Bitcoin is not managed like other currencies: it is decentralized and therefore has no central bank or organization. Instead, it relies on an Internet-based, peer-to-peer network. The money supply is automated and given to servers or bitcoin miners that confirm bitcoin transactions as they add them to a decentralized and archived transaction log approximately every 10 minutes.
Bitcoins are exchanged through a computer or smart phone locally or internationally without an intermediate financial institution. Introduced in 2009 by Satoshi Nakamoto, one bitcoin is subdivided into 100 million smaller units called satoshis (defined by eight decimal places).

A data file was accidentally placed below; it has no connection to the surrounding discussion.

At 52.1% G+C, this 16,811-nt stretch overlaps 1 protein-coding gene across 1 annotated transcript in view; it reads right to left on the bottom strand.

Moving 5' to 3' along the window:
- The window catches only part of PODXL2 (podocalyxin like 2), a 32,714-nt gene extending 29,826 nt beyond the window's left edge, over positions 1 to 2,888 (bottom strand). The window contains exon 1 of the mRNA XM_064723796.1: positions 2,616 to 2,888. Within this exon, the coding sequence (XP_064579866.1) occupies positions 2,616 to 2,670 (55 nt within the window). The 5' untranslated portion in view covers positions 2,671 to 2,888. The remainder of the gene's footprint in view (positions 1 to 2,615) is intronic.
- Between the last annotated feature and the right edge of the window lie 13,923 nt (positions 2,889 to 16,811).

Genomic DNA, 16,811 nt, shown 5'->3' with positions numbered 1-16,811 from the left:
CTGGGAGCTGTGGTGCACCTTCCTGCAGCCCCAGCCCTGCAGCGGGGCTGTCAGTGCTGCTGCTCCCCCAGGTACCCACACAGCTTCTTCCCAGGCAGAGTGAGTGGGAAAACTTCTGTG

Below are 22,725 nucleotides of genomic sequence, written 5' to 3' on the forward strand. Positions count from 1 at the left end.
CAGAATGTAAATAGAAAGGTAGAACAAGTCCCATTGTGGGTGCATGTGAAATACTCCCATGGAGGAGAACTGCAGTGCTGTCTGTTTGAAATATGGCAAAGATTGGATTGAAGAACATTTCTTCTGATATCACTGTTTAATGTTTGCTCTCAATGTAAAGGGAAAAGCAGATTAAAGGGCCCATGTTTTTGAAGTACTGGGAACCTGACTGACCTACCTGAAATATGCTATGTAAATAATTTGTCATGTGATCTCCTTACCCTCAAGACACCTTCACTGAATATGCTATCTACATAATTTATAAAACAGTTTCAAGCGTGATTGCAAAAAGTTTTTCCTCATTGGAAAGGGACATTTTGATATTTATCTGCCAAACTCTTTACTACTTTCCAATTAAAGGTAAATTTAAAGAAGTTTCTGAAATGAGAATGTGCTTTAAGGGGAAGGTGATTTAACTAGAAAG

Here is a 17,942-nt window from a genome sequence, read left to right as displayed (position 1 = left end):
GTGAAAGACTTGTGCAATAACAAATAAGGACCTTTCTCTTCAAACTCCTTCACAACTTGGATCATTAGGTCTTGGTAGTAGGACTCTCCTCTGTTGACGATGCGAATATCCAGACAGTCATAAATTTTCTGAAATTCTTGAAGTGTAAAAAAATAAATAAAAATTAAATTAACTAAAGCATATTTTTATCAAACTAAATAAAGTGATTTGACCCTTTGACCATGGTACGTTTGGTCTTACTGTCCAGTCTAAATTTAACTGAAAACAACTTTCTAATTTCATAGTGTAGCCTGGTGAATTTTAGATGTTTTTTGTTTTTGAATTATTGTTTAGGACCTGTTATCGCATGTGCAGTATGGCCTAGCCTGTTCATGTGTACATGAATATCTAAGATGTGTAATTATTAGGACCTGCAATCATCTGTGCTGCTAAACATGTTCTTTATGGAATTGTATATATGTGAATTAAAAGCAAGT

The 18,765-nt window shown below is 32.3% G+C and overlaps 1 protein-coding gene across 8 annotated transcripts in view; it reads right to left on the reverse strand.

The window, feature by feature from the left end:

Historical perspective: As of April 2013, the monetary base of bitcoin was valued at over $2 billion USD. However, the large fluctuations in the dollar value of bitcoin has evoked criticism of bitcoin's economic suitability and legitimacy as a currency. Bitcoin is considered the most widely used alternative currency and is accepted by various merchants and services around the world. Is Bitcoin the currency of the future? asked Paul Ford in Businessweek.com. Invented in 2009 as a form of virtual cash used to buy goods and services online anonymously, Bitcoin has become “bigger than anyone expected.” Since the beginning of 2013, the value of a single Bitcoin has skyrocketed to more than $100. At first glance, Bitcoin seems like a terrible idea or even a recipe for disaster. In essence, it is “a totally decentralized currency without a central authority, where semi-anonymous parties exchange meaningless tokens.” Bitcoin relies largely on trust—something that’s “hard to earn” and “an easy thing to squander.” Usually it’s up to governments to create value from nothing, but obviously, it doesn’t always work. Just look at Cyprus, where a failed banking system caused “an entire country to suddenly realize that the value of their deposits, the fundamental integrity of their financial selves, was arbitrary all along.” So don’t dismiss virtual currencies like Bitcoin out of hand. They may be just the solution for people who “have lost faith” in real-world institutions. Bitcoin may look like a hilarious parody on our shaky global economy. But “as a currency for the disenfranchised and distrustful, it’s as serious as can be.”